We live in times of change. Banks continue to be all about money. But money is less and less about banks. Nowadays people pay, send money, borrow, lend, invest and secure financing for projects increasingly without the involvement of banks. Understanding the fintech phenomenon is an imperative for us all. "Fintech Explained" covers some of the main themes related to fintech: P2P lending, alternative payments, blockchain, cryptocurrencies and wealthtech. This book is addressed to a broad audience and consequently is aiming to cover potential concerns from all of them: students, finance and banking professionals and in general all readers who are passionate about innovation, technology and finance, and who are keen to stay up-to-date with the fast-paced developments that are occurring around us. The book is hopefully answering many questions, but it aims to set the ground where additional further questions will be asked. By you, the readers.

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Ana-Maria Minescu

FINTECH Explained

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Copyright2018 by Ana Maria Minescu


A page in the journal of an anonymous millennial

Thursday, 5thof December, 2017

“I’m an early bird. Usually.

I’ve started my day by checking the messages onStockTwitsand the newsfeed oneToro. Afterwards I placed some orders oneToroto buy some shares that seem to be trending. I also discovered a few more traders worth following on eToro – they’ve had a good run recently and they have an interesting investment philosophy. Tomorrow the US non-farm payrolls for the previous month are published – as I like to think of myself as a trader of volatility to some extent, I also wrote a small trading algorithm that I had in mind for some time onAlgoFast. As I like to diversify my portfolio, I’ve decided to invest a small amount in cryptoassets as well. I check what my portfolio did overnight. In my account onBinance, I sell some ADA, that had a great run recently and I buy some XRP. I buy some ETH onBitstampwith euro and transfer it tomyetherwalletto have it ready for that ICO that I’ve been following onTelegramand that launches today.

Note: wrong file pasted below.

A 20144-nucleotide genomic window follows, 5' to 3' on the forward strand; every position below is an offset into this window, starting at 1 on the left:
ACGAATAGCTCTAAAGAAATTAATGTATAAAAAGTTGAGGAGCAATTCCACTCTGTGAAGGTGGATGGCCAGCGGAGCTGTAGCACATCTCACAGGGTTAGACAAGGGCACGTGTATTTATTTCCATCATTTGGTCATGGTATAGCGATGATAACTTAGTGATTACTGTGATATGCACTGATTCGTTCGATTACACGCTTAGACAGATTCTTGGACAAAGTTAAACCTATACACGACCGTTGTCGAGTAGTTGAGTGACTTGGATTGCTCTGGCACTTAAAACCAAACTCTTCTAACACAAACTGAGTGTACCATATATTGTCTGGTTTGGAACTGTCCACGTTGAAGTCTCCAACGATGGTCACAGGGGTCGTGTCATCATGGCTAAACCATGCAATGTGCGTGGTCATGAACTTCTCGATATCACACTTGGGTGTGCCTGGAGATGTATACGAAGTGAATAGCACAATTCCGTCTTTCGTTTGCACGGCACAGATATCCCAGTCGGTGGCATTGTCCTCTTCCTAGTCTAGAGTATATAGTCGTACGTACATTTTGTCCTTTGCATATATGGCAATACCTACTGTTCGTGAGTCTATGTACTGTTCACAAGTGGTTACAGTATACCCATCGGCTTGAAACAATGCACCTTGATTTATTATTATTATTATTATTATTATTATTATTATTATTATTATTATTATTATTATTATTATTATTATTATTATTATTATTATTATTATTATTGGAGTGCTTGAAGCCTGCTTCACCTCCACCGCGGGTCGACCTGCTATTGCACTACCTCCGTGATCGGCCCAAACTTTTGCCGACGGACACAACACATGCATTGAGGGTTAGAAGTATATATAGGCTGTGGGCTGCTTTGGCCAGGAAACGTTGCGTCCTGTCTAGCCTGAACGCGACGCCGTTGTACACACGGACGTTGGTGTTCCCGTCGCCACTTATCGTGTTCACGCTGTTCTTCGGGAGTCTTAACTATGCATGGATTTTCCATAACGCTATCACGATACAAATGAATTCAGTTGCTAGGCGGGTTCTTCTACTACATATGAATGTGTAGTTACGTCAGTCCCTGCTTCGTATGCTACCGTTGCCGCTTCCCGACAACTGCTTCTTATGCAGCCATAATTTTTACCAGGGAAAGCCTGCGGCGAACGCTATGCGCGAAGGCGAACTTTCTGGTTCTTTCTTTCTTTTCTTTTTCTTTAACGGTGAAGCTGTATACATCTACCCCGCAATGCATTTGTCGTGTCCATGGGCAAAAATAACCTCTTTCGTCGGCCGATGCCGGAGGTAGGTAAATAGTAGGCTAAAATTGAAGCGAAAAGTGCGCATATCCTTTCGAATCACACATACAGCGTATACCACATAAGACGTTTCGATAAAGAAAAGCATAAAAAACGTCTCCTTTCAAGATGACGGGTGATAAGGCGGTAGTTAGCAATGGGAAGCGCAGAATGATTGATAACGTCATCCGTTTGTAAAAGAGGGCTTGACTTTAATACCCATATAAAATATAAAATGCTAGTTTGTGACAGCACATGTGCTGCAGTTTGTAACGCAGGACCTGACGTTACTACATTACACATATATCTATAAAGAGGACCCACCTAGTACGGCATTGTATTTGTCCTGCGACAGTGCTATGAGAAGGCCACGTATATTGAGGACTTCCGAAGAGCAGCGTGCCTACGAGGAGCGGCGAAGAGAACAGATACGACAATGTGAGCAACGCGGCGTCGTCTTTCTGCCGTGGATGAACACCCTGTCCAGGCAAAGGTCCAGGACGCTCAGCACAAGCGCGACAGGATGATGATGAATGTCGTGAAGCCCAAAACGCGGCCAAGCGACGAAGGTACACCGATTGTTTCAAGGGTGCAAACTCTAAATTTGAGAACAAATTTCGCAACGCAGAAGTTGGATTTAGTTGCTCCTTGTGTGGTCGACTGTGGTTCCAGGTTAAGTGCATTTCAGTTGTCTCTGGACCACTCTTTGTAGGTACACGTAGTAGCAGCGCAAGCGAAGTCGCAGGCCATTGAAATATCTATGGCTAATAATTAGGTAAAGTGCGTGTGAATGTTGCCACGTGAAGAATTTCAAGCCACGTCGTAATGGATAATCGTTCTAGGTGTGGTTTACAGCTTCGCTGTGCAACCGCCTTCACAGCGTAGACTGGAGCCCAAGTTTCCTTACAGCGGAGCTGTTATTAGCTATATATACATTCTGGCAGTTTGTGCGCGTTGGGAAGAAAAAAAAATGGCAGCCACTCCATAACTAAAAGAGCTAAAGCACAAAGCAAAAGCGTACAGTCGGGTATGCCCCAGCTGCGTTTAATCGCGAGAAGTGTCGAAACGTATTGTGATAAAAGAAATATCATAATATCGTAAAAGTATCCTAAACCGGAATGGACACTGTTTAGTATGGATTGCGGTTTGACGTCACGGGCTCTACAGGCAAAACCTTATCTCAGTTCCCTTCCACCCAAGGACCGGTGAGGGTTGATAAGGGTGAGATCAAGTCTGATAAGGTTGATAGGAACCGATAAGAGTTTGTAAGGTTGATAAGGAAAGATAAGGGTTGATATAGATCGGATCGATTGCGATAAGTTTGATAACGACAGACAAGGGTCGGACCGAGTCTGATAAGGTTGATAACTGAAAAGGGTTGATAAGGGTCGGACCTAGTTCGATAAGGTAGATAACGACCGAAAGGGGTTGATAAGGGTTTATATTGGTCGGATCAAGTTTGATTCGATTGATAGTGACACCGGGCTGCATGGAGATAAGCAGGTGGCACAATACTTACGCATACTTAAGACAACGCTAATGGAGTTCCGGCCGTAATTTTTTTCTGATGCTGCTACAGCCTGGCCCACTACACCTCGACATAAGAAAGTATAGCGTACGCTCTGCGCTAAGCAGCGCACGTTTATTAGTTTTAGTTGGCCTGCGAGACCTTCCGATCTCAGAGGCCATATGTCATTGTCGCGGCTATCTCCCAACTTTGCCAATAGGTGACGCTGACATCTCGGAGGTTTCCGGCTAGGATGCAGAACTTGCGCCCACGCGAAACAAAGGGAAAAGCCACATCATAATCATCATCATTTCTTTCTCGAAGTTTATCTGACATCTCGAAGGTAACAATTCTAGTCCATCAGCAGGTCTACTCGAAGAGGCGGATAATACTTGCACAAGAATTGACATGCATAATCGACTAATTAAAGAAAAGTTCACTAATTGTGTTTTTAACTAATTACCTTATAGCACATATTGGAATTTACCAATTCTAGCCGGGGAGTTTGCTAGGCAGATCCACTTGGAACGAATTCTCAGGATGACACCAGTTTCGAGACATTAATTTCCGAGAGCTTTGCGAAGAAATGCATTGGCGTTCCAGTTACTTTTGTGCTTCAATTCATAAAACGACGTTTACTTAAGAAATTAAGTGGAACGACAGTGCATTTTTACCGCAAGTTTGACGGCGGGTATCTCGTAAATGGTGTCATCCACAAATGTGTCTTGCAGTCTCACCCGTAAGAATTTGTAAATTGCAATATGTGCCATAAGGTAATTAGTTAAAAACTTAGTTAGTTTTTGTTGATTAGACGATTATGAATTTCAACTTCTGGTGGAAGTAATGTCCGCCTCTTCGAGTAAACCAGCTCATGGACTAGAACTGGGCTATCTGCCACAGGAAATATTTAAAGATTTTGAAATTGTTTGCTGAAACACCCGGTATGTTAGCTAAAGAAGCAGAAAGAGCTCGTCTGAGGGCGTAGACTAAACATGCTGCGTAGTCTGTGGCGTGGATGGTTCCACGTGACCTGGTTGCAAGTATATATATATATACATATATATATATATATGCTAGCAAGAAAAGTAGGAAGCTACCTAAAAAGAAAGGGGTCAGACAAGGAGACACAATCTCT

Time to go to the office. On my way I checked on my mobile my portfolio I have withWealthfront. I recommended Wealthfront to my parents as well, but they preferBetterment, because they already use it for theirRetireGuidetool which they find very practical. Ah, talking about my parents: today I have to buy the present for them for their anniversary next week! But I know what to get and I’m buying it online; I’ll pay withPayPal, it’s all easy and quick. Luckily I’ve just received the money back fromLendingClub. Ah, and talking about shopping… I ran out of my favourite night cream, I must not forget to order a new one tonight by pressing theDash Buttonfrom Amazon Prime!

Lunch time! I meet my best friend for lunch and he tells me he gathered the financing needed to launch the pop-up bar project he had in mind viaKickstarter, a crowdfunding website. Not only did he receive the funding faster than he was waiting for, but there is so much interest that he is even considering increasing the scale of the project. Another friend joins us for coffee. She raised an impressive amount of money for a social cause viaCrowdrise. We congratulate her for this. There is one thing even more important than making money: being charitable and helping the less fortunate ones.